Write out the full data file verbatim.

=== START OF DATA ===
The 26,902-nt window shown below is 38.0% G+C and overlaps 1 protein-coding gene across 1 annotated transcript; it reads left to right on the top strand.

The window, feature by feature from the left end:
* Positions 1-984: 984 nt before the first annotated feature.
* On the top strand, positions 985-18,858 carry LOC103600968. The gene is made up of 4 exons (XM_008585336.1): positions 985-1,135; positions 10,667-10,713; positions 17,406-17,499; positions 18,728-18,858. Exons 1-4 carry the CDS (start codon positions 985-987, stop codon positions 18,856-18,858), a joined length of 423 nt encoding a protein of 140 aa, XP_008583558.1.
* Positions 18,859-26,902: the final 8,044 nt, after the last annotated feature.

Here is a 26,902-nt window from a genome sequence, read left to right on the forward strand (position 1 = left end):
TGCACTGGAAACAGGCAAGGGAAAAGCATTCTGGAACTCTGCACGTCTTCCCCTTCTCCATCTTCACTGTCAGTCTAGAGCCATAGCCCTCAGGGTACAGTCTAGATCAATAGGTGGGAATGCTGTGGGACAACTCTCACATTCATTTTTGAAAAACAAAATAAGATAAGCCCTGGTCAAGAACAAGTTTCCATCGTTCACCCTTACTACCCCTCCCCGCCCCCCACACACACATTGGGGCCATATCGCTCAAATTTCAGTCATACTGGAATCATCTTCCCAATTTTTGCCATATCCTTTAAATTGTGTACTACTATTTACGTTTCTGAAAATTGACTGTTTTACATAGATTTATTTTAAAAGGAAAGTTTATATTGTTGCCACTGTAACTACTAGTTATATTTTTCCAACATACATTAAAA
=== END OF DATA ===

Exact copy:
The 26,902-nt window shown below is 38.0% G+C and overlaps 1 protein-coding gene across 1 annotated transcript; it reads left to right on the top strand.

The window, feature by feature from the left end:
* Positions 1-984: 984 nt before the first annotated feature.
* On the top strand, positions 985-18,858 carry LOC103600968. The gene is made up of 4 exons (XM_008585336.1): positions 985-1,135; positions 10,667-10,713; positions 17,406-17,499; positions 18,728-18,858. Exons 1-4 carry the CDS (start codon positions 985-987, stop codon positions 18,856-18,858), a joined length of 423 nt encoding a protein of 140 aa, XP_008583558.1.
* Positions 18,859-26,902: the final 8,044 nt, after the last annotated feature.

Here is a 26,902-nt window from a genome sequence, read left to right on the forward strand (position 1 = left end):
TGCACTGGAAACAGGCAAGGGAAAAGCATTCTGGAACTCTGCACGTCTTCCCCTTCTCCATCTTCACTGTCAGTCTAGAGCCATAGCCCTCAGGGTACAGTCTAGATCAATAGGTGGGAATGCTGTGGGACAACTCTCACATTCATTTTTGAAAAACAAAATAAGATAAGCCCTGGTCAAGAACAAGTTTCCATCGTTCACCCTTACTACCCCTCCCCGCCCCCCACACACACATTGGGGCCATATCGCTCAAATTTCAGTCATACTGGAATCATCTTCCCAATTTTTGCCATATCCTTTAAATTGTGTACTACTATTTACGTTTCTGAAAATTGACTGTTTTACATAGATTTATTTTAAAAGGAAAGTTTATATTGTTGCCACTGTAACTACTAGTTATATTTTTCCAACATACATTAAAA